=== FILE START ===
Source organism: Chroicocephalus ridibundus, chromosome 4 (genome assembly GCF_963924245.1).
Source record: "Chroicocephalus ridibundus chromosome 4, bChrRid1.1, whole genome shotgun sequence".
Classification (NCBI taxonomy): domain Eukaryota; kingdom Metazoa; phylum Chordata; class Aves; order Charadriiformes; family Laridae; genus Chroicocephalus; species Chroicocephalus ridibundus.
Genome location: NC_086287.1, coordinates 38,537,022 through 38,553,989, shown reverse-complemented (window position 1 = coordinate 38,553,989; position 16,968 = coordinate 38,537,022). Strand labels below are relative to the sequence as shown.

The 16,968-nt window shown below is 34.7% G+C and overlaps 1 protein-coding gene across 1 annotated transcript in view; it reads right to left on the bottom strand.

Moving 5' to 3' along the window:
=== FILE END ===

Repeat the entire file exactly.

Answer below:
Source organism: Chroicocephalus ridibundus, chromosome 4 (genome assembly GCF_963924245.1).
Source record: "Chroicocephalus ridibundus chromosome 4, bChrRid1.1, whole genome shotgun sequence".
Classification (NCBI taxonomy): domain Eukaryota; kingdom Metazoa; phylum Chordata; class Aves; order Charadriiformes; family Laridae; genus Chroicocephalus; species Chroicocephalus ridibundus.
Genome location: NC_086287.1, coordinates 38,537,022 through 38,553,989, shown reverse-complemented (window position 1 = coordinate 38,553,989; position 16,968 = coordinate 38,537,022). Strand labels below are relative to the sequence as shown.

The 16,968-nt window shown below is 34.7% G+C and overlaps 1 protein-coding gene across 1 annotated transcript in view; it reads right to left on the bottom strand.

Moving 5' to 3' along the window: